Taking NCCWSL HomeMay 27, 2013
Since 2001, the University of Wyoming has sent students to the National Conference for College Women Student Leaders for the transformative experience. Now, the students return back to campus and put on their own leadership conference similar to NCCWSL. We were able to interview Dolores Saucedo Cardona, the associate dean of students, to learn how she and her students are paying it forward after NCCWSL.
How many students does the University of Wyoming send to NCCWSL?
The University of Wyoming first sent one delegate to NCCWSL in 2001 and 2002, and our delegation has grown over the years to where we now sent 8–12 students dependent on our fundraising efforts locally.
What is the biggest benefit that NCCWSL provides for UW student attendees?
Coming from a rurally isolated state, our students have the opportunity to interact with other college leaders, see national role models, and gain ideas to bring back to the University of Wyoming so they can host a Women’s Leadership Conference for UW women students. It definitely broadens their exposure to women’s issues.
How did you come up with the idea of putting on a conference back on campus?
Originally, the goal was to have the women come back and do a specific project to benefit women on campus. Some early examples were sexual assault prevention activities in the halls and a campus lighting project, which now has occurs annually. The conference idea was brought back by two women who went to NCCWSL back in 2003. They came back with the desire to host something similar for UW women. They met with our vice president for student affairs at the time, Leellen Brigman, to host a conference for first-year women on campus that has grown into an open UW Women’s Leadership Conference offered annually. It was a clear student-initiated leadership outcome after NCCWSL.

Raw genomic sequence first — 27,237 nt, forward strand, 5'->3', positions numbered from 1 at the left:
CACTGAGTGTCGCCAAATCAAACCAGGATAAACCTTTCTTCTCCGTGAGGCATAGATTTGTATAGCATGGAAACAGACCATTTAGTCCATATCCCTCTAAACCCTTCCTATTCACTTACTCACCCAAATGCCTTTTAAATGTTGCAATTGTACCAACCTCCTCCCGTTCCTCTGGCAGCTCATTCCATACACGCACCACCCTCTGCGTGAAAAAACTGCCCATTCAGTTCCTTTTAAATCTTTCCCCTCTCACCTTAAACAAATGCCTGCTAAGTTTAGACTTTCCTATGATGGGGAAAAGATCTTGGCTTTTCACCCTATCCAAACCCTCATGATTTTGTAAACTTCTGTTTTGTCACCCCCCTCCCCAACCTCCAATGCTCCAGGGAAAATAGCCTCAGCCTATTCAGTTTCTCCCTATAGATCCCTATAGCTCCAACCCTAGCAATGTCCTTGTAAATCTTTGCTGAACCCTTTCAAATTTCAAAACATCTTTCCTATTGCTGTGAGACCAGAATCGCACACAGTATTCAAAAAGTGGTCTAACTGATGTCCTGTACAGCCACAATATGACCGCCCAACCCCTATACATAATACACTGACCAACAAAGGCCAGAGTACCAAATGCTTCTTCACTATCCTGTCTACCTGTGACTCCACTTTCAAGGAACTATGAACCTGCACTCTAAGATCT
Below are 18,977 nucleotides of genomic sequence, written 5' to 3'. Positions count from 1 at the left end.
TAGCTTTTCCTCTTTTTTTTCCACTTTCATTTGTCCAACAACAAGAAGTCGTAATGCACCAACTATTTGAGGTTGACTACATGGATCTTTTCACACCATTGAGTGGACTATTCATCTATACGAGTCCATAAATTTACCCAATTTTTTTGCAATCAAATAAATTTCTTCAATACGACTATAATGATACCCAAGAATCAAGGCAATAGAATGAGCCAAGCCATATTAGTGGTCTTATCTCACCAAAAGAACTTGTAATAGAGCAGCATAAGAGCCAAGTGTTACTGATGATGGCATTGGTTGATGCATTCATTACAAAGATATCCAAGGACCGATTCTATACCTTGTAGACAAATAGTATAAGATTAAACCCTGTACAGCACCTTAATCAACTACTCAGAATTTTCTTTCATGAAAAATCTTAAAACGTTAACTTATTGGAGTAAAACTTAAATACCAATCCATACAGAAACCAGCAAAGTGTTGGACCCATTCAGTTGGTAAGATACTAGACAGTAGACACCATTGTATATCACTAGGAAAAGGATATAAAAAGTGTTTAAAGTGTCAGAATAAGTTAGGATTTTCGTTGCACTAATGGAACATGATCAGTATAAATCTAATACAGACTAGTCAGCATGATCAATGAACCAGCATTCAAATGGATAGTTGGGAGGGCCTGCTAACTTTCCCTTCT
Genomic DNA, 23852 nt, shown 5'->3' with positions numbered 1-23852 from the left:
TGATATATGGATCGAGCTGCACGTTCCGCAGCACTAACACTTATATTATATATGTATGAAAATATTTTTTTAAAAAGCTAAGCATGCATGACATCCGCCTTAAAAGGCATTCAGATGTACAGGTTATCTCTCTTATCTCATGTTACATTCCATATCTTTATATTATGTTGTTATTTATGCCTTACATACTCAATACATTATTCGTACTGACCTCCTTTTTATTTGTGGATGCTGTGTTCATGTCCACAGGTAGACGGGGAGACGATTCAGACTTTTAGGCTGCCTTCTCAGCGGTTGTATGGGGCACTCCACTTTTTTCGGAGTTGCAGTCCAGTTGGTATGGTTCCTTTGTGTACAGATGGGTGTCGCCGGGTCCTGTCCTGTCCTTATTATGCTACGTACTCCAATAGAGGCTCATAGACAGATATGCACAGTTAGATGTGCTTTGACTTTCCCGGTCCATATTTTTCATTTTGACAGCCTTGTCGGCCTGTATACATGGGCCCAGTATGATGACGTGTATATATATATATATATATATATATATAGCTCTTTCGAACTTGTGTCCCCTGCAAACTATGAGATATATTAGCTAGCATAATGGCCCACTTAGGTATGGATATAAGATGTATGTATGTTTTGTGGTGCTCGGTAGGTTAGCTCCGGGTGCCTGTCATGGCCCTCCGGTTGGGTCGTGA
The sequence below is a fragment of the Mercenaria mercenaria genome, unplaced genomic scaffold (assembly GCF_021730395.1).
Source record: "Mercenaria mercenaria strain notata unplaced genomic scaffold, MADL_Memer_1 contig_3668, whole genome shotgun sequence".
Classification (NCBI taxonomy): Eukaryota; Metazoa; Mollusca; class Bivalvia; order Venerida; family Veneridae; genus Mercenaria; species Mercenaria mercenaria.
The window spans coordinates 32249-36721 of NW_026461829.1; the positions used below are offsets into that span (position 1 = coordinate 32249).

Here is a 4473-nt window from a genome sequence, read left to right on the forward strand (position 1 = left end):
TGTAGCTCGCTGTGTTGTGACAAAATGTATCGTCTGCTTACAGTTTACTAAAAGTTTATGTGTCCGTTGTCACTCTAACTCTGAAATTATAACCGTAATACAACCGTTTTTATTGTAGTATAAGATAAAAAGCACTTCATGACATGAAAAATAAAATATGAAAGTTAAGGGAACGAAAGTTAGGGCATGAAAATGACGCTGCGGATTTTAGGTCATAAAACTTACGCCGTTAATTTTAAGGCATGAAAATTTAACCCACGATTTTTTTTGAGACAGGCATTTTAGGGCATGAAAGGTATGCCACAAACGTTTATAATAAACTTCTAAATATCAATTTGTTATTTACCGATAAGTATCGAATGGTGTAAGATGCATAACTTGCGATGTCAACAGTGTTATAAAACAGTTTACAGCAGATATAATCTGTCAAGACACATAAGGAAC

Are there elements from NCCWSL that your students replicate at the UW conference?
For several years now, the students have brought back the idea of the Women of Distinction Awards ceremony, and that has become a prime part of the conference. Sometimes they will honor community women, other times women in the state. And last year they honored women faculty. Nevertheless, they find inspirational women who leave our UW students fired up, just as the conference planners were inspired at the Women of Distinction Awards ceremony at NCCWSL. They also have gained speaker ideas and workshop ideas dependent on the theme of NCCWSL. Last year, they showed a film they saw at NCCWSL on campus as well.
How does this project further empower the student leaders who come to NCCWSL?
Our Women’s Leadership Conference provides an opportunity for the women to go experience and gain skills at NCCWSL. The following conference planning work upon their return to campus then allows them to apply the skills they learned and gain new skills in planning, leadership, and organization. Many of them do not have experience planning a conference and are happy with the results when they see a successful conference.
At times, some of our women leaders are eventually nominated for the top outstanding female graduate at UW. That was case this last spring of 2013. Further, the women tend to become engaged with other women’s activities and organizations in the community as a result. Some gain a further grasp of feminism as well and learn how women work to address issues locally, in the state, and in the nation. This is important since a lot of young women are not aware of or experienced with issues based on gender in many cases.
Finally, I serve as the steering committee chair and was supported over 30 years ago to achieve my graduate education through an AAUW fellowship. This is my way of giving back to AAUW as well as contributing to the women who will follow me.
This post was written by AAUW Campus Leadership Programs Intern Nzinga Shury.